There are some occasions while river fishing for chub and barbel when you need to switch tactics from a feeder to a bomb, especially at this time of year, when the fish have had a lot of feeders thrown at them.
Right now it can really pay to go down the bomb and PVA bag route.
Mesh PVA bags are a great way of introducing free offerings close to your hookbait, and right now I’m using dry baits such as maggots, pellets or chopped boilies.
Here are a few tricks which will help you with your presentations…
Make knots small
Before making your first bag, tie a knot in the end of the mesh and trim it neatly with sharp scissors. This minimises the residue left when the PVA melts in contact with water.
Use a loader
A tight bag should break down quickly in water. So use a PVA mesh on a loading tube. Compress the bait, twist the PVA tightly, tie an overhand knot and tighten it down.
Don’t go too big
Big bags can be unwieldy. I like the finished bag to be not much bigger than a golf ball.
Before cutting your bag off the length of PVA, tie a second overhand knot close to the knot you tied to seal the bag – a 5mm gap is ideal (see picture). This minimises waste, and the knot will be a starting point for your next bag.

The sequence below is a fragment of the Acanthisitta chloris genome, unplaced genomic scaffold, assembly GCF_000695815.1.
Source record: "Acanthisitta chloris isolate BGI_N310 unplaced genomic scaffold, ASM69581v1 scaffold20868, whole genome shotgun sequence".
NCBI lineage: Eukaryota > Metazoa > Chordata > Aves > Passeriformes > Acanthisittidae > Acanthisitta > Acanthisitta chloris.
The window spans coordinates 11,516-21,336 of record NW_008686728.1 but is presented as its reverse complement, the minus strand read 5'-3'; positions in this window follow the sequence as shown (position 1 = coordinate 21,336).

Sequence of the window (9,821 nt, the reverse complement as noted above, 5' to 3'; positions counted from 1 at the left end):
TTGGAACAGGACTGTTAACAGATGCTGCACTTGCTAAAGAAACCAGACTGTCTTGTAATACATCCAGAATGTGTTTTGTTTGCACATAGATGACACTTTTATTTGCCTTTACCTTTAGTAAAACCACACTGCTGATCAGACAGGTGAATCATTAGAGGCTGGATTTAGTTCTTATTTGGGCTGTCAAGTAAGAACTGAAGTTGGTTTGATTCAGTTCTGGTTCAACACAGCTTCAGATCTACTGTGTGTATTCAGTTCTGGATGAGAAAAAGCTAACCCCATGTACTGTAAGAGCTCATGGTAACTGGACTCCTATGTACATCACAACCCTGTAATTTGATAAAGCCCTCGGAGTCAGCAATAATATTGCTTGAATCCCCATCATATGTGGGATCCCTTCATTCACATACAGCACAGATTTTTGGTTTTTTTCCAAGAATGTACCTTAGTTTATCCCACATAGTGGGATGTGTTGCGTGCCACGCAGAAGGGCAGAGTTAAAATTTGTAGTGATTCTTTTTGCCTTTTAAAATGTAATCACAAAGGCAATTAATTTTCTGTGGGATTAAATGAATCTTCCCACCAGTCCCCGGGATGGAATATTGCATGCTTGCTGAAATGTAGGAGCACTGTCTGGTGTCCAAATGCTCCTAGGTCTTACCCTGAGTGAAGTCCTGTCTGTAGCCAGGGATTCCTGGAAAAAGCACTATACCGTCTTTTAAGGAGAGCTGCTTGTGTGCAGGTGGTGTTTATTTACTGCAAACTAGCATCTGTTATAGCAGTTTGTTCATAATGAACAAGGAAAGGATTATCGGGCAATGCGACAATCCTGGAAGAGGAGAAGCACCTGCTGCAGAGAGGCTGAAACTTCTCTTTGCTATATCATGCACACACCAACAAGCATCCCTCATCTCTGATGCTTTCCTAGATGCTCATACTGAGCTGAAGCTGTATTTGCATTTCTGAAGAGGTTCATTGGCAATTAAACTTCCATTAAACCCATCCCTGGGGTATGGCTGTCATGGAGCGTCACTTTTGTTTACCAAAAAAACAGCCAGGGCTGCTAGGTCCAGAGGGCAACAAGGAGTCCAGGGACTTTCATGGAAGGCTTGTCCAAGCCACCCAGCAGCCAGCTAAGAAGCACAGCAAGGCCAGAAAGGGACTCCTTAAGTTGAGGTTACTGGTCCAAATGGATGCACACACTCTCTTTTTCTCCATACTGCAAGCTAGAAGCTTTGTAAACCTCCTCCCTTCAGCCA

Attaching the bag directly to the hook is the best option when fishing at longer range and using longer hooklengths, as the bag helps to prevent tangles.
If you are hair-rigging a bait, the easiest way is to nick the hook under a few strands of mesh.
Make sure the hook and associated bait are dry first or the bag will melt and fall off.
Clip a bag on
Alternatively, use a carp clip link – I use Avid PVA Links – to attach your PVA bag to the lead end of your rig. The knot on the PVA bag slides into a narrow groove on the clip, holding it in place on the cast.
I prefer this way if I’m fishing in faster or deeper water, where the lead helps to get the bag down to the bottom quicker.